Piazza Navona, Show all 22 places in Rome » Rome22
Defined as a public space in the last years of 15th century, when the city market was transferred there from the Campidoglio, Piazza Navona was transformed into a highly significant example of Baroque Roman architecture and art during the pontificate of Innocent X, who reigned from 1644 until 1655, and whose family palace, the Palazzo Pamphili, faced the piazza. It features important sculptural and creations: in the center stands the famous Fontana dei Quattro Fiumi or Fountain of the Four Rivers (1651) by Gian Lorenzo Bernini, topped by the Obelisk of Domitian, brought in pieces from the Circus of Maxentius; the church of Sant'Agnese in Agone by Francesco Borromini, Girolamo Rainaldi, Carlo Rainaldi and others; and the aforementioned Pamphili palace, also by Girolamo Rainaldi, that accommodates the long gallery designed by Borromini and frescoed by Pietro da Cortona.
Piazza Navona has two other fountains. At the southern end is the Fontana del Moro with a basin and four Tritons sculpted by Giacomo della Porta (1575) to which, in 1673, Bernini added a statue of a Moor, wrestling with a dolphin. At the northern end is the Fountain of Neptune (1574) also created by Giacomo della Porta; the statue of Neptune, by Antonio Della Bitta, was added in 1878 to create a balance with La Fontana del Moro.
During its history, the piazza has hosted theatrical events and other ephemeral activities. From 1652 until 1866, when the festival was suppressed, it was flooded on every Saturday and Sunday in August in elaborate celebrations of the Pamphilj family. The pavement level was raised in the 19th century, and in 1869 the market was moved to the nearby Campo de' Fiori. A Christmas market is held in the piazza square.
Fountains of Piazza Navona
The most beautiful parts of Piazza Navona are its three fountains, designed during the papacy of Gregory XIII:
Fontana dei Quattro Fiumi
Erected in the centre of Piazza Navona, the Fontana dei Quattro Fiumi (Fountain of the Four Rivers) was designed by Bernini in 1651. The four statues represent the most important rivers of the continents where Christianity had spread; the Nile, Danube, the Ganges and Rio de la Plata. In the middle there is an obelisk measuring 52 ft (16 m), which had originally been part of the Circus of Maxentius, found in the Appian Way Regional Park.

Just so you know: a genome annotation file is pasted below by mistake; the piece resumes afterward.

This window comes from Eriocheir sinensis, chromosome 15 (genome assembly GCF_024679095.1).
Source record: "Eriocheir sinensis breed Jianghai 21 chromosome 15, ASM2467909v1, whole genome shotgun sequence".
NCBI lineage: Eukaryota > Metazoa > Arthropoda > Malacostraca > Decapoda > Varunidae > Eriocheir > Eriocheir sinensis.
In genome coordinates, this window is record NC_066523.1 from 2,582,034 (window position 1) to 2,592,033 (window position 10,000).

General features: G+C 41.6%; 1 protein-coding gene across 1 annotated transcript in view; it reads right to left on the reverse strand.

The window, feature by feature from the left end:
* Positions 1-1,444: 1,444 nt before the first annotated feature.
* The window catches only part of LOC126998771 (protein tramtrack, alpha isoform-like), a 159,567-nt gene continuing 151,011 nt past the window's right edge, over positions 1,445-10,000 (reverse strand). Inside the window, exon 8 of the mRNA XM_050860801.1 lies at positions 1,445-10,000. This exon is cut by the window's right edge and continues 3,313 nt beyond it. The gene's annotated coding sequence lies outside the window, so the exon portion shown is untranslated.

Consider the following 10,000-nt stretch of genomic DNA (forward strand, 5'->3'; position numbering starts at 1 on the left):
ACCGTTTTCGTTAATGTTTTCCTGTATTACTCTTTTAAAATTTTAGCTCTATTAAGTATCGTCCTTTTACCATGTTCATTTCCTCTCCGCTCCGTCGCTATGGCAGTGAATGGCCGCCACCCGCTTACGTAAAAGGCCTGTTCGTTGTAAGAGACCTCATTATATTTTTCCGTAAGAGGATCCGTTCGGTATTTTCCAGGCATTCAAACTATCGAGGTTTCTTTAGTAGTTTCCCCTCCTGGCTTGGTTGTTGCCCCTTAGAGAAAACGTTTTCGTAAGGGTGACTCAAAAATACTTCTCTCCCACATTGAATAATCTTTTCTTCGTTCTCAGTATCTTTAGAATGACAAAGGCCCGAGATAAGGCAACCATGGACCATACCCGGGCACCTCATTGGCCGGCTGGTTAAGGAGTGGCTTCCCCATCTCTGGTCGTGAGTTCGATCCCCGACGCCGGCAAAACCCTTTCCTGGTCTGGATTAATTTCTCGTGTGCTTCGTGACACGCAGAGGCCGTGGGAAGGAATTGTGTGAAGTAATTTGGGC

Fontana del Moro
Sculpted by Giacomo della Porta and later perfected by Bernini, who added the figure of the Moor, the fountain was initially called the “Seashell Fountain.” This fountain is located on the southern side of the square.
Fontana del Nettuno
The Fontana del Nettuno (Fountain of Neptune) was also created by Giacomo della Porta in 1574, but remained unfinished for approximately three-hundred years, until 1878, when it was decorated by Antonio Della Bitta and Gregorio Zappalà.
Until mid-nineteenth century, every summer the drains of the three fountains were blocked and the centre of the square was flooded to make the “Lake of Piazza Navona”. It was greatly enjoyed by the locals.
A charming area
The square is surrounded by restaurants and terraces giving Piazza Navona a lively and delightful atmosphere during the day. Here, visitors can enjoy performances by street artists like magicians and dancers.
The most imposing buildings which look onto the square are the Church of Sant'Agnese in Agone and the Palazzo Pamphilj.